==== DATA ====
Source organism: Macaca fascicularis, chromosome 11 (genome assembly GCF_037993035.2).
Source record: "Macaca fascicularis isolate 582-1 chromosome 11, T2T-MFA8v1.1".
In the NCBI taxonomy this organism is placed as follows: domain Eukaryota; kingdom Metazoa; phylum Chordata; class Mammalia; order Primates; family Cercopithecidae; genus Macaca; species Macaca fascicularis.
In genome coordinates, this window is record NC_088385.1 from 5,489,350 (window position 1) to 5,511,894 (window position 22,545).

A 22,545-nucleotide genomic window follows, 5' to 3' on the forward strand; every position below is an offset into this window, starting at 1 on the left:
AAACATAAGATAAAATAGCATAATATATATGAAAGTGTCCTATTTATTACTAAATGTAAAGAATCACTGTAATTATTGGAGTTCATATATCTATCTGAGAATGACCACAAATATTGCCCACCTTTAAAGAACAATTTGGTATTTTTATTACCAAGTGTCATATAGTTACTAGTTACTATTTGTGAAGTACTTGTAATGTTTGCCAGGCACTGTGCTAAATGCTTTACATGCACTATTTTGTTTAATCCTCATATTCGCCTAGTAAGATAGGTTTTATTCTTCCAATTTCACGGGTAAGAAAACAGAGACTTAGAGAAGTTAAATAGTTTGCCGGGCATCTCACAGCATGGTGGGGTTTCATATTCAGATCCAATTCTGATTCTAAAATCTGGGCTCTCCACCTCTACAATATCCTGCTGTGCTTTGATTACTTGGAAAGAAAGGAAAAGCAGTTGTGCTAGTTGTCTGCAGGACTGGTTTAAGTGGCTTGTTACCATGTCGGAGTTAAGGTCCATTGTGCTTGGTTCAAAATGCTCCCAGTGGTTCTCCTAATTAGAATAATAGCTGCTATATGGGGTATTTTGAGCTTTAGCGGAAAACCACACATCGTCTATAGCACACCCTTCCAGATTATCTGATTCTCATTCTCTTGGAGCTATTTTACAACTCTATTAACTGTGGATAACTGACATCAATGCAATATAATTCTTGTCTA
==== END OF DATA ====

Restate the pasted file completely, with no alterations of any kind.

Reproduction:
Source organism: Macaca fascicularis, chromosome 11 (genome assembly GCF_037993035.2).
Source record: "Macaca fascicularis isolate 582-1 chromosome 11, T2T-MFA8v1.1".
In the NCBI taxonomy this organism is placed as follows: domain Eukaryota; kingdom Metazoa; phylum Chordata; class Mammalia; order Primates; family Cercopithecidae; genus Macaca; species Macaca fascicularis.
In genome coordinates, this window is record NC_088385.1 from 5,489,350 (window position 1) to 5,511,894 (window position 22,545).

A 22,545-nucleotide genomic window follows, 5' to 3' on the forward strand; every position below is an offset into this window, starting at 1 on the left:
AAACATAAGATAAAATAGCATAATATATATGAAAGTGTCCTATTTATTACTAAATGTAAAGAATCACTGTAATTATTGGAGTTCATATATCTATCTGAGAATGACCACAAATATTGCCCACCTTTAAAGAACAATTTGGTATTTTTATTACCAAGTGTCATATAGTTACTAGTTACTATTTGTGAAGTACTTGTAATGTTTGCCAGGCACTGTGCTAAATGCTTTACATGCACTATTTTGTTTAATCCTCATATTCGCCTAGTAAGATAGGTTTTATTCTTCCAATTTCACGGGTAAGAAAACAGAGACTTAGAGAAGTTAAATAGTTTGCCGGGCATCTCACAGCATGGTGGGGTTTCATATTCAGATCCAATTCTGATTCTAAAATCTGGGCTCTCCACCTCTACAATATCCTGCTGTGCTTTGATTACTTGGAAAGAAAGGAAAAGCAGTTGTGCTAGTTGTCTGCAGGACTGGTTTAAGTGGCTTGTTACCATGTCGGAGTTAAGGTCCATTGTGCTTGGTTCAAAATGCTCCCAGTGGTTCTCCTAATTAGAATAATAGCTGCTATATGGGGTATTTTGAGCTTTAGCGGAAAACCACACATCGTCTATAGCACACCCTTCCAGATTATCTGATTCTCATTCTCTTGGAGCTATTTTACAACTCTATTAACTGTGGATAACTGACATCAATGCAATATAATTCTTGTCTA